Tremendous downpours have inundated parts of Louisiana over the last few days, resulting in disastrous flooding and forcing thousands of people from their homes. But what’s causing this historic flooding in areas that rarely receive such significant rainfall days?
An “inland sheared tropical depression” is how the National Oceanic and Atmospheric Administration’s National Weather Service (NWS) described the heavy rain event on Friday morning (Aug. 12). The NWS also noted that the moisture content in the atmosphere was close to an all-time record for the area, even higher than observations during some tropical cyclones.
“Like a tropical depression, the low had a warm core, and the counterclockwise flow of air around the storm brought huge amounts of tropical moisture from the near-record-warm waters of the Gulf of Mexico and northwest Atlantic northwards over land,” meteorologists Jeff Masters and Bob Henson wrote on their blog, Weather Underground.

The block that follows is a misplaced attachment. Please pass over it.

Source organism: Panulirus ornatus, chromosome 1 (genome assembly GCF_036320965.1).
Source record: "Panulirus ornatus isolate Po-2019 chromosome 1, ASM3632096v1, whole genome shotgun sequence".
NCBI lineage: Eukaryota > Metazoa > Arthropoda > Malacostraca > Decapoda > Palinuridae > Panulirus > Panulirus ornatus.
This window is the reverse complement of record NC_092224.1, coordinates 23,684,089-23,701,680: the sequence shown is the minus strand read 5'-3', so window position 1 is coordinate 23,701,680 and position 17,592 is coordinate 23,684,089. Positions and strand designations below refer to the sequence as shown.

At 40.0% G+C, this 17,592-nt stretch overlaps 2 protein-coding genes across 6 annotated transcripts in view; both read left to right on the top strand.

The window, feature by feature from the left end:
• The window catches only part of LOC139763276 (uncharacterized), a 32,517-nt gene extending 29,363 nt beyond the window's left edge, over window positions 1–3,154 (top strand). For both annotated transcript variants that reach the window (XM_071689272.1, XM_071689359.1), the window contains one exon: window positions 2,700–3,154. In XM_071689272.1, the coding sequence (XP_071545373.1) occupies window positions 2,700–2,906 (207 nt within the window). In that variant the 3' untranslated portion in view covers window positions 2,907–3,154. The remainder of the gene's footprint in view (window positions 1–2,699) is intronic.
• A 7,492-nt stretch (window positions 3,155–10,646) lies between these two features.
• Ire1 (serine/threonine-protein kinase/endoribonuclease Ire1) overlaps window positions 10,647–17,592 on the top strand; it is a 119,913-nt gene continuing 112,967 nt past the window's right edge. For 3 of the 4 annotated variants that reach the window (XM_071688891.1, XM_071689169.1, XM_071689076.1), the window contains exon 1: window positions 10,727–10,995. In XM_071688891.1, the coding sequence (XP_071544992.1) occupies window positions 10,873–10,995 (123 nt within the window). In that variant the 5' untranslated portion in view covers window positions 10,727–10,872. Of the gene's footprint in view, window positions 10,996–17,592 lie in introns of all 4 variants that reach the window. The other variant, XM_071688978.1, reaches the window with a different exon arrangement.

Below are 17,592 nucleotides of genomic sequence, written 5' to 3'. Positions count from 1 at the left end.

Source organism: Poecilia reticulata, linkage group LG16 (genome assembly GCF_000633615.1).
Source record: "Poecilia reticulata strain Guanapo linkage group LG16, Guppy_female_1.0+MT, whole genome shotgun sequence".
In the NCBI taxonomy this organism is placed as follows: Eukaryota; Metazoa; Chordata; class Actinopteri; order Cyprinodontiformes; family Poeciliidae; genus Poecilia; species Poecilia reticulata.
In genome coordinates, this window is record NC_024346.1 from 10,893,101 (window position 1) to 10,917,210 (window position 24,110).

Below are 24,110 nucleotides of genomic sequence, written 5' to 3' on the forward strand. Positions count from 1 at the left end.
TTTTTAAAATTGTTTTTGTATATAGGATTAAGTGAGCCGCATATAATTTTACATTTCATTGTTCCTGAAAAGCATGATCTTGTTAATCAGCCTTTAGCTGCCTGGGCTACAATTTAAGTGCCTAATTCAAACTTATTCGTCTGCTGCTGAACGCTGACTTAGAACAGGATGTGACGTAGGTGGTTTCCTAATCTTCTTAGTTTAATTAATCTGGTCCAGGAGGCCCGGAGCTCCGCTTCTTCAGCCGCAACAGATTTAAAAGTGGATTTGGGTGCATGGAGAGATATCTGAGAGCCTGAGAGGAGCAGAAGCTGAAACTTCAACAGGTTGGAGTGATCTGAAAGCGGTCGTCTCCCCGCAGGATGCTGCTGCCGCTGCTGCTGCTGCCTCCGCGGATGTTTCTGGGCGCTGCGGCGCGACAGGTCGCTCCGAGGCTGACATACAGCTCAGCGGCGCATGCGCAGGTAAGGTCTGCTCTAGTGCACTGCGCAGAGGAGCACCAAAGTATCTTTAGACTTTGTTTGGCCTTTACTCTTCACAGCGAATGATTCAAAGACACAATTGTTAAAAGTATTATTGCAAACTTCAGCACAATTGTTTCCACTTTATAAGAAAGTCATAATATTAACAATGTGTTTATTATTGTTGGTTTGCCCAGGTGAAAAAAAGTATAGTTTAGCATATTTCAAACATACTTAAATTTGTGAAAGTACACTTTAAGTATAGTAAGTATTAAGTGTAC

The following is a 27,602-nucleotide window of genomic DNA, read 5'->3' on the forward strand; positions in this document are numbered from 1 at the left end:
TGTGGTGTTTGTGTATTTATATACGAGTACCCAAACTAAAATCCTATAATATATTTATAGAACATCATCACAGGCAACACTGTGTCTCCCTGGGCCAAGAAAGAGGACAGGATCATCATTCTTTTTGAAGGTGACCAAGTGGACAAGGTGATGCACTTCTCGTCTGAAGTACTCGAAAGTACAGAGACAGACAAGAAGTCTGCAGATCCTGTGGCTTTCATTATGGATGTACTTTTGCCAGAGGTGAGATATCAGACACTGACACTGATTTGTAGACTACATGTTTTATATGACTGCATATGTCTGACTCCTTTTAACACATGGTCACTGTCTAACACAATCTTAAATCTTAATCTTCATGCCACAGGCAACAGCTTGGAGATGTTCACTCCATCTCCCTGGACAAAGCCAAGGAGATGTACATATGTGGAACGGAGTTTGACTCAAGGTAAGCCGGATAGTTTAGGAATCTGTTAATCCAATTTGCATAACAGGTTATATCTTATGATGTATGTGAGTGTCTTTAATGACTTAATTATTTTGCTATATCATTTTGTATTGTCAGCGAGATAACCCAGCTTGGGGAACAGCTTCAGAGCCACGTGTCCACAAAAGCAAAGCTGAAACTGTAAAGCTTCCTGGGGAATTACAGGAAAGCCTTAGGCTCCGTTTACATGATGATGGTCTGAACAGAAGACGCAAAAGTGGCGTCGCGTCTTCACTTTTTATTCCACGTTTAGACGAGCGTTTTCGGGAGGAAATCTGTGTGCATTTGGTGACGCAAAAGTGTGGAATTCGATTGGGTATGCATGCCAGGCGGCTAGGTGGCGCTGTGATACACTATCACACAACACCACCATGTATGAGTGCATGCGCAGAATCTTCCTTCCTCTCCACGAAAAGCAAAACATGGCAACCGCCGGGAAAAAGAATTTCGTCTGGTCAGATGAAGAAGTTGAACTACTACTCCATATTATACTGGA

“The amount of moisture in the atmosphere over the Gulf Coast region over the past week has been nothing short of phenomenal,” they wrote.
A combination of tropical moisture and low pressure fueled the immense rainfall in Louisiana and southwest Mississippi, the meteorologists said. When so much moisture is in the atmosphere, storms can produce rainfall of several inches in a single hour, resulting in astronomical totals over time, the meteorologists said.
In his analysis for Pacific Standard, meteorologist Eric Holthaus noted the rarity of such a significant amount of rainfall.
“By midmorning on Friday, more than a foot [more than 30 centimeters] of rain had fallen near Kentwood, Louisiana, in just a 12-hour stretch — a downpour with an estimated likelihood of just once every 500 years, and roughly three months’ worth of rainfall during a typical hurricane season,” Holthaus wrote. Such an event is known as a 500-year rainfall.
While, historically, such rain events are incredibly rare, this is at least the eighth 500-year (or rarer) rainfall event in America since just last May, Holthaus said.